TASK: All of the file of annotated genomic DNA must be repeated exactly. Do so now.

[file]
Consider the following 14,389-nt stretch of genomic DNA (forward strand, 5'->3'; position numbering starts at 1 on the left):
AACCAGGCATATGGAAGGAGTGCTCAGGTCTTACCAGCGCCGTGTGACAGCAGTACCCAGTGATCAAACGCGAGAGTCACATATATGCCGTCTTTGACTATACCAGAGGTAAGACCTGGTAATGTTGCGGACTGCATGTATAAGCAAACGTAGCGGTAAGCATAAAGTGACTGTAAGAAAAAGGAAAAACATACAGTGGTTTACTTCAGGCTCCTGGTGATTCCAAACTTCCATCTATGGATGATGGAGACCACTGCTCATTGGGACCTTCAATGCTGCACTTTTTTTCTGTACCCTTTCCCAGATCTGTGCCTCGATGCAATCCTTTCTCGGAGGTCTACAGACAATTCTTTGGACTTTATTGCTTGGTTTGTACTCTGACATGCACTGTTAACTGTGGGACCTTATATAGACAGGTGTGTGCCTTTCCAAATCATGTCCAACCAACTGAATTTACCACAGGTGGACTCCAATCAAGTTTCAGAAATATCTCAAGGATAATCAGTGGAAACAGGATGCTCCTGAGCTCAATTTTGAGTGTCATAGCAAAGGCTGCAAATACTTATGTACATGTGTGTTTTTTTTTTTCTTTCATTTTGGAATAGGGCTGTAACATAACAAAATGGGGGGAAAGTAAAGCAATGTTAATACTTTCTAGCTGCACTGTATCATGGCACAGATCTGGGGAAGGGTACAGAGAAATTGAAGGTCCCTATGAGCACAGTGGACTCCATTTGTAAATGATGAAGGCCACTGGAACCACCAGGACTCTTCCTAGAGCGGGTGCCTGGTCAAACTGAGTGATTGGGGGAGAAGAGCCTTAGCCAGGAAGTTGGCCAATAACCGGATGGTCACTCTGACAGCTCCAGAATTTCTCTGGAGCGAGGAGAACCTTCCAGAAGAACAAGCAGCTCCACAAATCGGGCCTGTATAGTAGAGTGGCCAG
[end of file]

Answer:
Consider the following 14,389-nt stretch of genomic DNA (forward strand, 5'->3'; position numbering starts at 1 on the left):
AACCAGGCATATGGAAGGAGTGCTCAGGTCTTACCAGCGCCGTGTGACAGCAGTACCCAGTGATCAAACGCGAGAGTCACATATATGCCGTCTTTGACTATACCAGAGGTAAGACCTGGTAATGTTGCGGACTGCATGTATAAGCAAACGTAGCGGTAAGCATAAAGTGACTGTAAGAAAAAGGAAAAACATACAGTGGTTTACTTCAGGCTCCTGGTGATTCCAAACTTCCATCTATGGATGATGGAGACCACTGCTCATTGGGACCTTCAATGCTGCACTTTTTTTCTGTACCCTTTCCCAGATCTGTGCCTCGATGCAATCCTTTCTCGGAGGTCTACAGACAATTCTTTGGACTTTATTGCTTGGTTTGTACTCTGACATGCACTGTTAACTGTGGGACCTTATATAGACAGGTGTGTGCCTTTCCAAATCATGTCCAACCAACTGAATTTACCACAGGTGGACTCCAATCAAGTTTCAGAAATATCTCAAGGATAATCAGTGGAAACAGGATGCTCCTGAGCTCAATTTTGAGTGTCATAGCAAAGGCTGCAAATACTTATGTACATGTGTGTTTTTTTTTTTCTTTCATTTTGGAATAGGGCTGTAACATAACAAAATGGGGGGAAAGTAAAGCAATGTTAATACTTTCTAGCTGCACTGTATCATGGCACAGATCTGGGGAAGGGTACAGAGAAATTGAAGGTCCCTATGAGCACAGTGGACTCCATTTGTAAATGATGAAGGCCACTGGAACCACCAGGACTCTTCCTAGAGCGGGTGCCTGGTCAAACTGAGTGATTGGGGGAGAAGAGCCTTAGCCAGGAAGTTGGCCAATAACCGGATGGTCACTCTGACAGCTCCAGAATTTCTCTGGAGCGAGGAGAACCTTCCAGAAGAACAAGCAGCTCCACAAATCGGGCCTGTATAGTAGAGTGGCCAG